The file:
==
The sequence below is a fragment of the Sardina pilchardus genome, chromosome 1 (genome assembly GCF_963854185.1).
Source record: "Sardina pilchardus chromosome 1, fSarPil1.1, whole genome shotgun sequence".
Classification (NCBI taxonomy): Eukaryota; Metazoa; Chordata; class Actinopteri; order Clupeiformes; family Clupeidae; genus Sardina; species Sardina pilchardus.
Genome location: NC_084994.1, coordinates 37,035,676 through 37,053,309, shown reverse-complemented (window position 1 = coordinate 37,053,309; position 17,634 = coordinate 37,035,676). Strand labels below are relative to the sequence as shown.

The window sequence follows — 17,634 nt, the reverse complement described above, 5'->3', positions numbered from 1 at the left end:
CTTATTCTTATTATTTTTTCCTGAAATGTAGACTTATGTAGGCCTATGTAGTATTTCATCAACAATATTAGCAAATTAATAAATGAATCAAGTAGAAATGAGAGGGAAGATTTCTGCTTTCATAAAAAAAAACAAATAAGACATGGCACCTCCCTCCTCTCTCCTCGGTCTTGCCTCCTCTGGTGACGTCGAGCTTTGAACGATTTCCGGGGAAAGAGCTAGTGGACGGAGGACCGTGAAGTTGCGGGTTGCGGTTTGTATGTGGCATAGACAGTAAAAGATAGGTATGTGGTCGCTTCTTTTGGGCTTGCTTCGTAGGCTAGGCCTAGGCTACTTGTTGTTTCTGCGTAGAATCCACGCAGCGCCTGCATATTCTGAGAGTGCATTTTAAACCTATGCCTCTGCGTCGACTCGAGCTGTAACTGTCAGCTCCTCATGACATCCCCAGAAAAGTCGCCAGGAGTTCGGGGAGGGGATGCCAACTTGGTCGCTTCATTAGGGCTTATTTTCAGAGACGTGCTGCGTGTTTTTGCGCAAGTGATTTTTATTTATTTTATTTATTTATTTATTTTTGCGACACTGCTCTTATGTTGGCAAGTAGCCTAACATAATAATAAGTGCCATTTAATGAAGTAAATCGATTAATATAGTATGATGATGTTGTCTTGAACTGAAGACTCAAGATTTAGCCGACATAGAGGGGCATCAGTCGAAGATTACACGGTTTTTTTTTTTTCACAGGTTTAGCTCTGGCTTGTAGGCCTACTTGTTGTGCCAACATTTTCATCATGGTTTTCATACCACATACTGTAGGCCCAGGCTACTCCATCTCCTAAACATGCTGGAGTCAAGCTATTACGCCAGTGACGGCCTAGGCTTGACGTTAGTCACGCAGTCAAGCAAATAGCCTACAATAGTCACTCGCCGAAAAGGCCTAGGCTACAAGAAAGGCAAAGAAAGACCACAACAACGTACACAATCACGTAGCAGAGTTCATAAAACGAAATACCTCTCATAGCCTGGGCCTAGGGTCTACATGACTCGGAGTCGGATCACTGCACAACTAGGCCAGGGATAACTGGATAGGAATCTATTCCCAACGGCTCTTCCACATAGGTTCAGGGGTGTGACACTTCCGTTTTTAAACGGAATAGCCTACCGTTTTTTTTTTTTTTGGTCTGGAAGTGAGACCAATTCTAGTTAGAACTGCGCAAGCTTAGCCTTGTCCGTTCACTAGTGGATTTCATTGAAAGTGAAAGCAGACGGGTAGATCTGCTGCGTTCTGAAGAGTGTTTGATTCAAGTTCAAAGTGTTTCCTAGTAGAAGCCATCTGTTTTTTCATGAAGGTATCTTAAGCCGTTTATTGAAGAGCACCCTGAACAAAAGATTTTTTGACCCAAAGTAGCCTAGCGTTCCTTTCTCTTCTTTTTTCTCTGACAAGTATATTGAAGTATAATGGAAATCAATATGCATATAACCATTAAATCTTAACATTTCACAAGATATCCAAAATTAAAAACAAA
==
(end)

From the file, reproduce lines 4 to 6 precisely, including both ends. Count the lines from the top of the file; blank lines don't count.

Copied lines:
Genome location: NC_084994.1, coordinates 37,035,676 through 37,053,309, shown reverse-complemented (window position 1 = coordinate 37,053,309; position 17,634 = coordinate 37,035,676). Strand labels below are relative to the sequence as shown.

The window sequence follows — 17,634 nt, the reverse complement described above, 5'->3', positions numbered from 1 at the left end:
CTTATTCTTATTATTTTTTCCTGAAATGTAGACTTATGTAGGCCTATGTAGTATTTCATCAACAATATTAGCAAATTAATAAATGAATCAAGTAGAAATGAGAGGGAAGATTTCTGCTTTCATAAAAAAAAACAAATAAGACATGGCACCTCCCTCCTCTCTCCTCGGTCTTGCCTCCTCTGGTGACGTCGAGCTTTGAACGATTTCCGGGGAAAGAGCTAGTGGACGGAGGACCGTGAAGTTGCGGGTTGCGGTTTGTATGTGGCATAGACAGTAAAAGATAGGTATGTGGTCGCTTCTTTTGGGCTTGCTTCGTAGGCTAGGCCTAGGCTACTTGTTGTTTCTGCGTAGAATCCACGCAGCGCCTGCATATTCTGAGAGTGCATTTTAAACCTATGCCTCTGCGTCGACTCGAGCTGTAACTGTCAGCTCCTCATGACATCCCCAGAAAAGTCGCCAGGAGTTCGGGGAGGGGATGCCAACTTGGTCGCTTCATTAGGGCTTATTTTCAGAGACGTGCTGCGTGTTTTTGCGCAAGTGATTTTTATTTATTTTATTTATTTATTTATTTTTGCGACACTGCTCTTATGTTGGCAAGTAGCCTAACATAATAATAAGTGCCATTTAATGAAGTAAATCGATTAATATAGTATGATGATGTTGTCTTGAACTGAAGACTCAAGATTTAGCCGACATAGAGGGGCATCAGTCGAAGATTACACGGTTTTTTTTTTTTCACAGGTTTAGCTCTGGCTTGTAGGCCTACTTGTTGTGCCAACATTTTCATCATGGTTTTCATACCACATACTGTAGGCCCAGGCTACTCCATCTCCTAAACATGCTGGAGTCAAGCTATTACGCCAGTGACGGCCTAGGCTTGACGTTAGTCACGCAGTCAAGCAAATAGCCTACAATAGTCACTCGCCGAAAAGGCCTAGGCTACAAGAAAGGCAAAGAAAGACCACAACAACGTACACAATCACGTAGCAGAGTTCATAAAACGAAATACCTCTCATAGCCTGGGCCTAGGGTCTACATGACTCGGAGTCGGATCACTGCACAACTAGGCCAGGGATAACTGGATAGGAATCTATTCCCAACGGCTCTTCCACATAGGTTCAGGGGTGTGACACTTCCGTTTTTAAACGGAATAGCCTACCGTTTTTTTTTTTTTTGGTCTGGAAGTGAGACCAATTCTAGTTAGAACTGCGCAAGCTTAGCCTTGTCCGTTCACTAGTGGATTTCATTGAAAGTGAAAGCAGACGGGTAGATCTGCTGCGTTCTGAAGAGTGTTTGATTCAAGTTCAAAGTGTTTCCTAGTAGAAGCCATCTGTTTTTTCATGAAGGTATCTTAAGCCGTTTATTGAAGAGCACCCTGAACAAAAGATTTTTTGACCCAAAGTAGCCTAGCGTTCCTTTCTCTTCTTTTTTCTCTGACAAGTATATTGAAGTATAATGGAAATCAATATGCATATAACCATTAAATCTTAACATTTCACAAGATATCCAAAATTAAAAACAAA